This is a PHP tutorial on how to convert a standard 24 hour date and time into a 12 hour time. Furthermore, I will also show you how to add the AM and PM period abbreviations.
Take the following example:
//Example Y-m-d H:i:s date string. $date = '2019-02-15 16:56:01'; //12 hour format with uppercase AM/PM echo date("g:iA", strtotime($date));
In the code above, we converted a standard datetime string into a 12 hour time with an uppercase AM/PM abbreviation. We did this by using PHP’s inbuilt date and strtotime functions. The character “g” tells the date function that we want a 12-hour format of an hour without leading zeros. The uppercase “A” character is for AM / PM.
But what if you want a lowercase am / pm abbreviation?
//Example Y-m-d H:i:s date string. $date = '2019-02-15 16:56:01'; //12 hour format with lowercase AM/PM echo date("g:ia", strtotime($date));
As you can see, it’s pretty much the same as the first example. The only difference is that we used a lowercase a instead of an uppercase A in the format parameter.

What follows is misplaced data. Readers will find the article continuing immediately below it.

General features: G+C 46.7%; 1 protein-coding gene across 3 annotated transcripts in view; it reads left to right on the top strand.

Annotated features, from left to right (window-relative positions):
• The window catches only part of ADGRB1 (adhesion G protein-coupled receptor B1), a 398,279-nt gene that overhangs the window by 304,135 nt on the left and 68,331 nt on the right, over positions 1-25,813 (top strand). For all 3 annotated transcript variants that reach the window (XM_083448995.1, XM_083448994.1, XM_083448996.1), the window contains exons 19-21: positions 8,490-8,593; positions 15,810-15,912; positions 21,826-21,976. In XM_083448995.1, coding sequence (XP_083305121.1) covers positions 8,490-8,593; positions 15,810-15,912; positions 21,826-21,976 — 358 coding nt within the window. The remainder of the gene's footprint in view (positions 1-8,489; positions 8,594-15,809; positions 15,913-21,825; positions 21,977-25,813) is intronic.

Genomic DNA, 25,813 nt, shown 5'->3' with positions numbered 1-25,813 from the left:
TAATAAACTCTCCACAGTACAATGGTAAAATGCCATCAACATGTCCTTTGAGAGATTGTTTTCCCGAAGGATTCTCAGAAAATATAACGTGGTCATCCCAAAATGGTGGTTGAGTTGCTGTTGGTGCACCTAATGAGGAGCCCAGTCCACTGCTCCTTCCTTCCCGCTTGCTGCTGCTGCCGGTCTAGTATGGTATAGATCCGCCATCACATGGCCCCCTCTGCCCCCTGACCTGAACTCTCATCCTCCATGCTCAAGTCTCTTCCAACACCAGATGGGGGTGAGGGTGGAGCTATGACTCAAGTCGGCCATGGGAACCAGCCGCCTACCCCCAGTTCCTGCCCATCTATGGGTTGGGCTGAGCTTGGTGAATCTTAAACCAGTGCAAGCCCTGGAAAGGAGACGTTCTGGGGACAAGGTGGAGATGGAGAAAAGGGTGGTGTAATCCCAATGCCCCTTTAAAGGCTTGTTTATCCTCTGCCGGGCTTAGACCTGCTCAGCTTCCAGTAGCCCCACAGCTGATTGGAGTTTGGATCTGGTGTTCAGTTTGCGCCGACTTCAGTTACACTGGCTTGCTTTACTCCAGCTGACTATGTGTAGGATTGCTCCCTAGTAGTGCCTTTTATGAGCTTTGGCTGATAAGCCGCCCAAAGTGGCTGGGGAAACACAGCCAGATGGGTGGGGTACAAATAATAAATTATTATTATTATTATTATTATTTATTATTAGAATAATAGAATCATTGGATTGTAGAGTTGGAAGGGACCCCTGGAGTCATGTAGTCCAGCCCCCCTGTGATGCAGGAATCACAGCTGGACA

Note that we removed the time in seconds from both examples as seconds are usually not typically displayed in this format.
Using the DateTime object.
If you prefer using PHP’s DateTime object, then you can use the following code:
//Create a DateTime object using the original //datetime string. $date = new DateTime('2019-02-15 16:56:01'); //Convert it into the 12 hour time using the format method. echo $date->format('g:ia') ;
The above piece of code will print out: 4:56pm
If you do want to display leading zeros in your time format, then you should use the character h instead of g.
//Create a DateTime object using the original //datetime string. $date = new DateTime('2019-01-14 09:12:10'); //Print out the 12 hour time using the format method. echo $date->format('h:ia') ;
If you run the PHP code above, you should see that it prints out: 09:12am
That’s pretty much all there is to it! Hopefully, this guide solved your problem!